ERIC Number: ED333352
Record Type: Non-Journal
Publication Date: 1991-Jul
Reference Count: N/A
When in the Course of a Longitudinal Study: Different Questions and Surprising Answers. Technical Report No. 534.
Meyer, Linda A.
In the course of a longitudinal study that addressed the questions of how children learn to comprehend what they read and how they learn science concepts, many other research questions emerged. The original longitudinal study investigated how children learn to comprehend what they read. Three school districts with fairly stable student populations, reputations for overall high student achievement, and a willingness to commit fully to the 6-year project, participated in the study. Analysis was completed on two cohorts of children (approximately 625 students) assigned to about 40 teachers. Fourteen different research questions emerged in the kindergarten through second-grade work. Among the surprising answers to these questions are the following: (1) the length of the school day did not predict kindergarten children's school achievement; (2) individual teachers' behaviors were quite stable both from morning to afternoon and from year to year; (3) whole-class reading instruction produced the greatest gains in student achievement in reading; (4) teachers' instructional practices mediated children's performance on criterion-referenced measures; and (5) elementary-grade science textbooks were quite considerate to students. (Five figures and seven tables of data are included; 62 references are attached.) (Author/RS)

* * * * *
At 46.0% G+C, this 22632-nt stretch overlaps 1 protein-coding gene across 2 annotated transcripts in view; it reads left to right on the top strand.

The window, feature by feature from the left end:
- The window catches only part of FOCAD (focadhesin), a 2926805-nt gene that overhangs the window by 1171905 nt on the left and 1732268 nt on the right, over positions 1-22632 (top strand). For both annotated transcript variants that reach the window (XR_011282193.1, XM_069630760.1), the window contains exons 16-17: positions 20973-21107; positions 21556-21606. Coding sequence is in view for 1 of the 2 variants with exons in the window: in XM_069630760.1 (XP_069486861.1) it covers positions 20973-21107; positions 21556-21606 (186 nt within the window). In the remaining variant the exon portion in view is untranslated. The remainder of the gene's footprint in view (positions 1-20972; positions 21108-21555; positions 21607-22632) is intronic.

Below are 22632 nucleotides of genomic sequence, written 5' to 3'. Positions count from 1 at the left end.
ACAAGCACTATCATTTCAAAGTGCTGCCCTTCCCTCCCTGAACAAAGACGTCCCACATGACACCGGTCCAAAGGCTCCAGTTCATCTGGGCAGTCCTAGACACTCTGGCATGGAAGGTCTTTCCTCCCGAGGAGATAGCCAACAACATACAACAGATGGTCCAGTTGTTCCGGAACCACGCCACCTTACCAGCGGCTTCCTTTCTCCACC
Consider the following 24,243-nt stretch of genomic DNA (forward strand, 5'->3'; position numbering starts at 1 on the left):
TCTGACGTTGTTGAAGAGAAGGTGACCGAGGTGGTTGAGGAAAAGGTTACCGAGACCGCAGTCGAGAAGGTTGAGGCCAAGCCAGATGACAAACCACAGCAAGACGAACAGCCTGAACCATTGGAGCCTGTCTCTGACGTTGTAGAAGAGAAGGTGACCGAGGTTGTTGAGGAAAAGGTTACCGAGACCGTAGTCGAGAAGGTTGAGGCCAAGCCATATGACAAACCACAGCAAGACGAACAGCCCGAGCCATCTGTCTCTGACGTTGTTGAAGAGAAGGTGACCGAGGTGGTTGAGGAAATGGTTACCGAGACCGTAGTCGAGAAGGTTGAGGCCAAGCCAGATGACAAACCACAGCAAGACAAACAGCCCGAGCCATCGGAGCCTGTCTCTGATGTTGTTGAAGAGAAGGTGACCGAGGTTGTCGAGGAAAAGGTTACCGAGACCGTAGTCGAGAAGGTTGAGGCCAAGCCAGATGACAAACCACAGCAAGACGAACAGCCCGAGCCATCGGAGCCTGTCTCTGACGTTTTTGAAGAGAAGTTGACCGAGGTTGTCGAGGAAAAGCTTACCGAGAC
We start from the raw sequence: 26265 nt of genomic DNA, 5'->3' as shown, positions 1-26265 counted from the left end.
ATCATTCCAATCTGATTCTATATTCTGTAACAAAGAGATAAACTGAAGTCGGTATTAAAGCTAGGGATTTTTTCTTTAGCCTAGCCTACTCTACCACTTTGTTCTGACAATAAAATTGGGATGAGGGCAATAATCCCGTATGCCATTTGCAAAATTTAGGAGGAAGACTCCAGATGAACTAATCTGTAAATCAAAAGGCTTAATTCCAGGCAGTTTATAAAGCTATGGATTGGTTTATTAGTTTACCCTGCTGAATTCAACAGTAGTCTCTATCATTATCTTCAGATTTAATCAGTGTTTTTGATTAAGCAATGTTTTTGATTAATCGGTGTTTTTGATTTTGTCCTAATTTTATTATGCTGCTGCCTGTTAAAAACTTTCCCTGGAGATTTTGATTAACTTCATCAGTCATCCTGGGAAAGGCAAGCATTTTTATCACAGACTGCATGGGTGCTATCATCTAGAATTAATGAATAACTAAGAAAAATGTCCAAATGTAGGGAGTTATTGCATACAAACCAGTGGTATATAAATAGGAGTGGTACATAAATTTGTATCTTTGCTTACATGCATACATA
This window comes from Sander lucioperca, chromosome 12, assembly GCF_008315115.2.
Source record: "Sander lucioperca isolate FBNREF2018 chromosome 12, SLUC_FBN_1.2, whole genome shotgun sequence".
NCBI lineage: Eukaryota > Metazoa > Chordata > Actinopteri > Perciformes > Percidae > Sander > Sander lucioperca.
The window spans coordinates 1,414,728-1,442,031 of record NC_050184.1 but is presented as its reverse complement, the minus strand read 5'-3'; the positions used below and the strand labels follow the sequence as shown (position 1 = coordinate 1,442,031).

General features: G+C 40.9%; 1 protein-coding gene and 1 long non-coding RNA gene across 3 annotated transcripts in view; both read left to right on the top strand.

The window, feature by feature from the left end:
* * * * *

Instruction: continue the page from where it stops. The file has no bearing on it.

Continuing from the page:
Publication Type: Reports - Research
Education Level: N/A
Sponsor: Office of Educational Research and Improvement (ED), Washington, DC.; National Science Foundation, Washington, DC.
Authoring Institution: Illinois Univ., Urbana. Center for the Study of Reading.; Bolt, Beranek and Newman, Inc., Cambridge, MA.